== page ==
Java News from Monday, April 6, 2009

I suspect the failure of the IBM-Sun merger is a good thing. More competition in the marketplace is usually a good thing. I understand that the acquiring company is often looking for an exit strategy, but I've never quite understood what most acquirers think they're getting. Was there really anything Sun had that IBM couldn't build itself? What exactly did Sun bring to the table?

Especially in large mergers, only rarely does the acquired company become worth what was invested in it. In the worst case scenario, it ends up killing the company that acquired it. Sun's been poisoned by too many acquisitions over the years from Cobalt to MySQL. Only a few would I call successes--StarOffice and NetBeans--and then only by product standards. None of them seem to have generated any real revenue for Sun.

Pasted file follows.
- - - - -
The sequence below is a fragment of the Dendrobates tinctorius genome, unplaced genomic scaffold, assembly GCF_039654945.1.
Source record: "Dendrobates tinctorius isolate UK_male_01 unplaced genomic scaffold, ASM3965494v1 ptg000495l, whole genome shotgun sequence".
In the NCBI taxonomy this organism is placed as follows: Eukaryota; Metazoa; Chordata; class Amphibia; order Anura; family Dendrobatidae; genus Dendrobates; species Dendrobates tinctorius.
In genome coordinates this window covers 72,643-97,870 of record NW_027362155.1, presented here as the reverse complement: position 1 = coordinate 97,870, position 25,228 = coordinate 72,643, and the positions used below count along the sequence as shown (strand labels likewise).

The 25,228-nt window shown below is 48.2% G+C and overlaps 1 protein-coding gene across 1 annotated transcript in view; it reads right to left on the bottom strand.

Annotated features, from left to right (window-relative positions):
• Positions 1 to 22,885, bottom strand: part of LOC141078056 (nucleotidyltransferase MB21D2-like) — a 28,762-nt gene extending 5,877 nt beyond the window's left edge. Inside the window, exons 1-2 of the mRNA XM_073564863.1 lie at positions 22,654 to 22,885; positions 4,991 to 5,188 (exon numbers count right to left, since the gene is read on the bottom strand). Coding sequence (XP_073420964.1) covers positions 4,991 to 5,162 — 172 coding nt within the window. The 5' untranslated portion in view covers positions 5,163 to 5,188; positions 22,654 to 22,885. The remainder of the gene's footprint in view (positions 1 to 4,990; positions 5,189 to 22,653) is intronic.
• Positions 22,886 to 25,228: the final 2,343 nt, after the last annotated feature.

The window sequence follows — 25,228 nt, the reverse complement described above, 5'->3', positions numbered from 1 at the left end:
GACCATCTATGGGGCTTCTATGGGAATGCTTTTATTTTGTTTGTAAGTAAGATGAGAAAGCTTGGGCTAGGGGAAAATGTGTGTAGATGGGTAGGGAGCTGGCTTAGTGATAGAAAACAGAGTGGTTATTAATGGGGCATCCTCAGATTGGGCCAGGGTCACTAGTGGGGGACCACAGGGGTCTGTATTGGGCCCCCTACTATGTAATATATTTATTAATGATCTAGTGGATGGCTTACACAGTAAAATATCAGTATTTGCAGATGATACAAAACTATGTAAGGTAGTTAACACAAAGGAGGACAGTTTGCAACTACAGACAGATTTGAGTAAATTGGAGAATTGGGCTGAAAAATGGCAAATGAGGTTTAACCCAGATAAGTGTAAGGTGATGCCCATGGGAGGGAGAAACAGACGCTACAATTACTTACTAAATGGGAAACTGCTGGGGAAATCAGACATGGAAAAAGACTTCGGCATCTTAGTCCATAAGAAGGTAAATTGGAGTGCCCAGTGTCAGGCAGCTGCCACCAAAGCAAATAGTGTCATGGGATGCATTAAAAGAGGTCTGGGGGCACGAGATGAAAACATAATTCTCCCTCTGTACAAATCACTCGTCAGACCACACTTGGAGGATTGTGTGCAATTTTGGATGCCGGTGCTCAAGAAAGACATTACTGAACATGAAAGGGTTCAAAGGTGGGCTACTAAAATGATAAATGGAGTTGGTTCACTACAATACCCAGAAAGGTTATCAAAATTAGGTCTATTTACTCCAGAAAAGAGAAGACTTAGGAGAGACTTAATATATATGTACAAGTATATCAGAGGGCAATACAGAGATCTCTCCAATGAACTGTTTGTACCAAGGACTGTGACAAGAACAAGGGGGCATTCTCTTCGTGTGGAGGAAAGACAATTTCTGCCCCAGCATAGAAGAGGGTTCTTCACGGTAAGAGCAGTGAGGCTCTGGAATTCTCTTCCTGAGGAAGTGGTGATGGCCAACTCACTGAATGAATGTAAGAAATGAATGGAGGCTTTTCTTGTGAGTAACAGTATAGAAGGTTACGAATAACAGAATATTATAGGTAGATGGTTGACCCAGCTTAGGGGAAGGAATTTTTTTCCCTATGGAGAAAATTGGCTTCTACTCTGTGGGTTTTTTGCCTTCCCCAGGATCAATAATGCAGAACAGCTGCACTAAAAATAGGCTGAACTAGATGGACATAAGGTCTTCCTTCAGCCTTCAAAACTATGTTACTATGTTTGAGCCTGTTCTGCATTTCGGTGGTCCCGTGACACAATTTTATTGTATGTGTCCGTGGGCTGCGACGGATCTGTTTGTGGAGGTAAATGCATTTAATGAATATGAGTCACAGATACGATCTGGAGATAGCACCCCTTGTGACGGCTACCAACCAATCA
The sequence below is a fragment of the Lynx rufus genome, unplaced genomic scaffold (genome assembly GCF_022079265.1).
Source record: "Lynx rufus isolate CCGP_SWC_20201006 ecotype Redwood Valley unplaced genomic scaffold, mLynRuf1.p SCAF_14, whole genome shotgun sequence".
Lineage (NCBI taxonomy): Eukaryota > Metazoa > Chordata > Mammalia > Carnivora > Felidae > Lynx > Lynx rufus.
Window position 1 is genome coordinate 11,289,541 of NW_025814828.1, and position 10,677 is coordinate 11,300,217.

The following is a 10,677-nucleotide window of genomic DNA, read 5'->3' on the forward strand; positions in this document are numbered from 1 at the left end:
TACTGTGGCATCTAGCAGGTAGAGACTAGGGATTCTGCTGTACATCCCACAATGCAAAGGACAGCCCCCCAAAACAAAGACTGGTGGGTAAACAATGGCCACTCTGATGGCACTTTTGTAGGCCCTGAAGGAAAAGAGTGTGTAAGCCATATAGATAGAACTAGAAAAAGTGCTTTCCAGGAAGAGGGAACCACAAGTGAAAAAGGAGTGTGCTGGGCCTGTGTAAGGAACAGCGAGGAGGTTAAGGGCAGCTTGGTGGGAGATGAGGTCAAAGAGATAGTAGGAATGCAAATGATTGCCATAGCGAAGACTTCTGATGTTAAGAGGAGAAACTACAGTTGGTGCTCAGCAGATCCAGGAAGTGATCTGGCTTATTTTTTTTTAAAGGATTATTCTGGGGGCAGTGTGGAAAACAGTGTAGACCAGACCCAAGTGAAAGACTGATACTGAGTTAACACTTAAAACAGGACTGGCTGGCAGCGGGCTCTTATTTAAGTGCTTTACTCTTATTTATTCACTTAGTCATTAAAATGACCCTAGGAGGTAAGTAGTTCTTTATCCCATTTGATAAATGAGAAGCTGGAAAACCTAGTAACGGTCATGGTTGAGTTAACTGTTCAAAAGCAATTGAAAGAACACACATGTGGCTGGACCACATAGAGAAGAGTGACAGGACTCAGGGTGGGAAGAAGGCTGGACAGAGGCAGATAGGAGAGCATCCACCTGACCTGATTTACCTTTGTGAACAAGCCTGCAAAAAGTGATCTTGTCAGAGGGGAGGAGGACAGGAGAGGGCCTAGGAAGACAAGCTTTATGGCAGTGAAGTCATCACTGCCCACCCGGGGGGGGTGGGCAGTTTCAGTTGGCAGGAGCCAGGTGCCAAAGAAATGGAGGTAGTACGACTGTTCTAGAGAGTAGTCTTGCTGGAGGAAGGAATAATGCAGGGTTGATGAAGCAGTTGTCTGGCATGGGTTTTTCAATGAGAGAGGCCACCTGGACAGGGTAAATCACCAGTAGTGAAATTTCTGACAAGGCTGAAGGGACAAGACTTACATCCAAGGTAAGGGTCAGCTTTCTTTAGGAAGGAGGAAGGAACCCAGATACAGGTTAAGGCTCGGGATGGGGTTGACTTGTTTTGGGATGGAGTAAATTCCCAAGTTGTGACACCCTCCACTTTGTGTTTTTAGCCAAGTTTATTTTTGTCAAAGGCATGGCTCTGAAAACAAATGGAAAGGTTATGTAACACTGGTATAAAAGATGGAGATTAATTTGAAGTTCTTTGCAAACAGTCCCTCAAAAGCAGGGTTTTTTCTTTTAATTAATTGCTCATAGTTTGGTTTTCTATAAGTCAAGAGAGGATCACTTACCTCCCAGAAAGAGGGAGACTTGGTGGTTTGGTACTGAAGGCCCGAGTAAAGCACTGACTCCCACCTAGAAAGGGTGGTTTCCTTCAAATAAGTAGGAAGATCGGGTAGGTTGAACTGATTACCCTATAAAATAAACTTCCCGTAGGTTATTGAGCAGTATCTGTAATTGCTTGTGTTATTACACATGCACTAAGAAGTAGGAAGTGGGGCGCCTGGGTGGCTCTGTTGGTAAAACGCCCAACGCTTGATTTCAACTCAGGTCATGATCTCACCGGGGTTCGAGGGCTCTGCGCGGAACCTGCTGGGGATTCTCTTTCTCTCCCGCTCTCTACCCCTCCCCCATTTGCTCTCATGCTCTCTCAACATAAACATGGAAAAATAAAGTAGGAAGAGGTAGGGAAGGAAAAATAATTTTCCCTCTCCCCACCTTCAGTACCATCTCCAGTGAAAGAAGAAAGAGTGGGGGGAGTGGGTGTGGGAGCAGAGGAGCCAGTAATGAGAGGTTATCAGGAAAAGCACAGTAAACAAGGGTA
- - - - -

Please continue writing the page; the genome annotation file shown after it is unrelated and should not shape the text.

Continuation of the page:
Imagine, for example, what would happen if the Apple-Sun deal had gone through in the late 90s. Both companies would be dead now. Sun could never have pulled off what Apple did on its own. We can hope this is Sun's reverse-Apple moment, and that they too will climb out of the depths of despair to a market leading position over the next ten years. Rumors are that McNealy scuttled this deal, and may now take control of Sun. Can McNealy do for Sun what Jobs did for Apple? I doubt it, but I doubted Jobs too. Maybe I'm wrong again. I hope so, but I'm still not buying any JAVA stock.